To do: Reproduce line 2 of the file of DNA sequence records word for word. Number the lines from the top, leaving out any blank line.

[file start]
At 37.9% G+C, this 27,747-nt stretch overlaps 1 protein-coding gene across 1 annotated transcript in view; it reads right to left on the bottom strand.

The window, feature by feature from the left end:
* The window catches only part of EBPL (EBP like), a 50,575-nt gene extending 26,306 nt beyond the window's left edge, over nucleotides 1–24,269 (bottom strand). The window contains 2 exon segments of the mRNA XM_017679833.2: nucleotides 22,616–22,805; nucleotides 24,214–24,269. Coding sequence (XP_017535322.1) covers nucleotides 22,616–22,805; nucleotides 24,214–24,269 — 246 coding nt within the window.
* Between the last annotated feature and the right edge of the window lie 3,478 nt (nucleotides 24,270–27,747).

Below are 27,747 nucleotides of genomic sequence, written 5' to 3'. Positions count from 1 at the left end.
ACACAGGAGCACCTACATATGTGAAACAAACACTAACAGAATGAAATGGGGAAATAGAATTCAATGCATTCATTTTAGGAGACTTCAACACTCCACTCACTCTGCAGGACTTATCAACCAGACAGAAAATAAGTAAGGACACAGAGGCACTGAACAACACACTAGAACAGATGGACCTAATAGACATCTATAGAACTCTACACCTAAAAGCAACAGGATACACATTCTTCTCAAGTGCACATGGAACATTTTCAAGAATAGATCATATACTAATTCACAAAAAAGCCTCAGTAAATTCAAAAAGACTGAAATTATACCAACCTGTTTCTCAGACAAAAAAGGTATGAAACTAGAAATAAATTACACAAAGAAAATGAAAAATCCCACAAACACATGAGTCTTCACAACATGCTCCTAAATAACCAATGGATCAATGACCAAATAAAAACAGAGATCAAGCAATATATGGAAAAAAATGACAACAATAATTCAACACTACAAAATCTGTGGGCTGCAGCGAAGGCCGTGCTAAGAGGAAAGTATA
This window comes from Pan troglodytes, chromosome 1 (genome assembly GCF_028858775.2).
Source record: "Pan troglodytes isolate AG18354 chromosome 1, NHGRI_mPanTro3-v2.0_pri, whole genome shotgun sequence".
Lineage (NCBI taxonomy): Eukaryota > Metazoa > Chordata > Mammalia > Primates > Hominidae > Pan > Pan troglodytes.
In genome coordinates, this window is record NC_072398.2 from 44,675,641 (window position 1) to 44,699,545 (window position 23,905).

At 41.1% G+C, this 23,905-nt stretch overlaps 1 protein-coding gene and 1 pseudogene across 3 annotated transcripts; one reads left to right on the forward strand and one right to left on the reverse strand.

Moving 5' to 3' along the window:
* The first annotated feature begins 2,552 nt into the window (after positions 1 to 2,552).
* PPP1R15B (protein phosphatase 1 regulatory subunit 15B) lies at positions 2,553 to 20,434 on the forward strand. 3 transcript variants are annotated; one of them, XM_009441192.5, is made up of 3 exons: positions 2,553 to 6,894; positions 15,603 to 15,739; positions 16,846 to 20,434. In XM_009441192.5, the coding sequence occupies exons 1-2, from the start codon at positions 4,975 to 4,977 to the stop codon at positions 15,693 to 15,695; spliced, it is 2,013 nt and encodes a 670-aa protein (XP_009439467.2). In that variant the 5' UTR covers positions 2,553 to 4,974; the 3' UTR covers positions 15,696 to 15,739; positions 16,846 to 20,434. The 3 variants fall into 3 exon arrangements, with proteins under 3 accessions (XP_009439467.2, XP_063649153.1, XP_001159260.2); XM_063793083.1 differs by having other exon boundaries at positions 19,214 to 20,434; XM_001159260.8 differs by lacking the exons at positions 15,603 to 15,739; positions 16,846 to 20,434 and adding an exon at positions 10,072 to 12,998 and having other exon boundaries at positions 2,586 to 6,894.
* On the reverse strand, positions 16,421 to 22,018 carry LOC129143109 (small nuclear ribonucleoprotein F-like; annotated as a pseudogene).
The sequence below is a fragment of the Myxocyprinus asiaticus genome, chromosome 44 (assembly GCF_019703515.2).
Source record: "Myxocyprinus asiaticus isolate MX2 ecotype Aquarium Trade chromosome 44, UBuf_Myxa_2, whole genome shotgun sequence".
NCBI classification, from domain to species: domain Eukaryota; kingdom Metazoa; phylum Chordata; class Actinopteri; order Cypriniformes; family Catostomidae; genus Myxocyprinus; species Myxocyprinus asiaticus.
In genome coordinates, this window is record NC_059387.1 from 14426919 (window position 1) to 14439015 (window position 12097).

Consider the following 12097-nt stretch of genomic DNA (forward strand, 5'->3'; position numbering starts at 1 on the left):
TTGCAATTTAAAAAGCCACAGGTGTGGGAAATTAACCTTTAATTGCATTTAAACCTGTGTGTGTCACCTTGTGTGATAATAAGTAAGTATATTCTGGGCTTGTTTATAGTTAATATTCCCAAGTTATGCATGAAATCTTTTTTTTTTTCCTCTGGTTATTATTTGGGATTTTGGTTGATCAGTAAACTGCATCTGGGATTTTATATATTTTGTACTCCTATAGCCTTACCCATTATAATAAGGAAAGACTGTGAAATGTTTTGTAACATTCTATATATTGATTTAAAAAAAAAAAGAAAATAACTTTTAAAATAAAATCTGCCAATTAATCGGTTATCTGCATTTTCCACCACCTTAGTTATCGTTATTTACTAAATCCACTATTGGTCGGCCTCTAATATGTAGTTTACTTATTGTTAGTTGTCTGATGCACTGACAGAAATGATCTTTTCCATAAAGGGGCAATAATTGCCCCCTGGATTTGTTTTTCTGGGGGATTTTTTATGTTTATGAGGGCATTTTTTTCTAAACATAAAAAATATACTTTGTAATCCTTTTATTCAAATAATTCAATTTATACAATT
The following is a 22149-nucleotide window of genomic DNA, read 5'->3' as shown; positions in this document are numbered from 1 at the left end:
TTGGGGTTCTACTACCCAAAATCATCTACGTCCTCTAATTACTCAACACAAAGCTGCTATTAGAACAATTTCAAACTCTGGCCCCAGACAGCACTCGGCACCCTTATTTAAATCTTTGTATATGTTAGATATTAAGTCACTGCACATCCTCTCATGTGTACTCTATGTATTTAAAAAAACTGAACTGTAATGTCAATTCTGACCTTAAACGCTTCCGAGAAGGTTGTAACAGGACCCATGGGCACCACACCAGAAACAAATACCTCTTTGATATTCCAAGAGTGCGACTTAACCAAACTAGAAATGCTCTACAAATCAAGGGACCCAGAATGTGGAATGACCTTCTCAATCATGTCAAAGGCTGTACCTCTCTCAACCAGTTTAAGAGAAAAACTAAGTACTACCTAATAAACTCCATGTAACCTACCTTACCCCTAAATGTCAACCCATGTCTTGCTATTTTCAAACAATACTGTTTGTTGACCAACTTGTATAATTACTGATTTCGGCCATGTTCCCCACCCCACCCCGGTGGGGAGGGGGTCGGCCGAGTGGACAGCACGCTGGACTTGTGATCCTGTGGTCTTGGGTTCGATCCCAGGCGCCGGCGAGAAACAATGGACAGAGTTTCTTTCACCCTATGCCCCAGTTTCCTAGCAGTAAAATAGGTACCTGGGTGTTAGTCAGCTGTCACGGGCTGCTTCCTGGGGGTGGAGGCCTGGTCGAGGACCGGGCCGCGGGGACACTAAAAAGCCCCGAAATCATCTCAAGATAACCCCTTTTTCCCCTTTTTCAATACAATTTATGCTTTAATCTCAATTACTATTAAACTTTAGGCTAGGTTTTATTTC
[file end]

The window, feature by feature from the left end: